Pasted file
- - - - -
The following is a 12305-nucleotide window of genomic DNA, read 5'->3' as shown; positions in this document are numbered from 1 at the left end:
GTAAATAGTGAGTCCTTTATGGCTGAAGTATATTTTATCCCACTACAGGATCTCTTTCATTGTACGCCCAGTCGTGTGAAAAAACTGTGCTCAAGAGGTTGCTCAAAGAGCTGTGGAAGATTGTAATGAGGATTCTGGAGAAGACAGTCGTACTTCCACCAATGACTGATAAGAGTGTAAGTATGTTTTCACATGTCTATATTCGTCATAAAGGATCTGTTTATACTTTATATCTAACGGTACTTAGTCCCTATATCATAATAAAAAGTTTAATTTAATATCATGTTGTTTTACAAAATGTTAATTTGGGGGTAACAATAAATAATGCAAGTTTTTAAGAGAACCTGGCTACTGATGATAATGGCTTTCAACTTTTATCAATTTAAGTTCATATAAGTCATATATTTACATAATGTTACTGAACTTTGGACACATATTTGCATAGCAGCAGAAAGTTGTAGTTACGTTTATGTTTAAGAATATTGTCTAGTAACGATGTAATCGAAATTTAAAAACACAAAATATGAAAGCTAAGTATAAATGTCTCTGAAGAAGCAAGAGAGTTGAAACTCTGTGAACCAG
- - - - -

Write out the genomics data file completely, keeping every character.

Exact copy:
The following is a 12305-nucleotide window of genomic DNA, read 5'->3' as shown; positions in this document are numbered from 1 at the left end:
GTAAATAGTGAGTCCTTTATGGCTGAAGTATATTTTATCCCACTACAGGATCTCTTTCATTGTACGCCCAGTCGTGTGAAAAAACTGTGCTCAAGAGGTTGCTCAAAGAGCTGTGGAAGATTGTAATGAGGATTCTGGAGAAGACAGTCGTACTTCCACCAATGACTGATAAGAGTGTAAGTATGTTTTCACATGTCTATATTCGTCATAAAGGATCTGTTTATACTTTATATCTAACGGTACTTAGTCCCTATATCATAATAAAAAGTTTAATTTAATATCATGTTGTTTTACAAAATGTTAATTTGGGGGTAACAATAAATAATGCAAGTTTTTAAGAGAACCTGGCTACTGATGATAATGGCTTTCAACTTTTATCAATTTAAGTTCATATAAGTCATATATTTACATAATGTTACTGAACTTTGGACACATATTTGCATAGCAGCAGAAAGTTGTAGTTACGTTTATGTTTAAGAATATTGTCTAGTAACGATGTAATCGAAATTTAAAAACACAAAATATGAAAGCTAAGTATAAATGTCTCTGAAGAAGCAAGAGAGTTGAAACTCTGTGAACCAG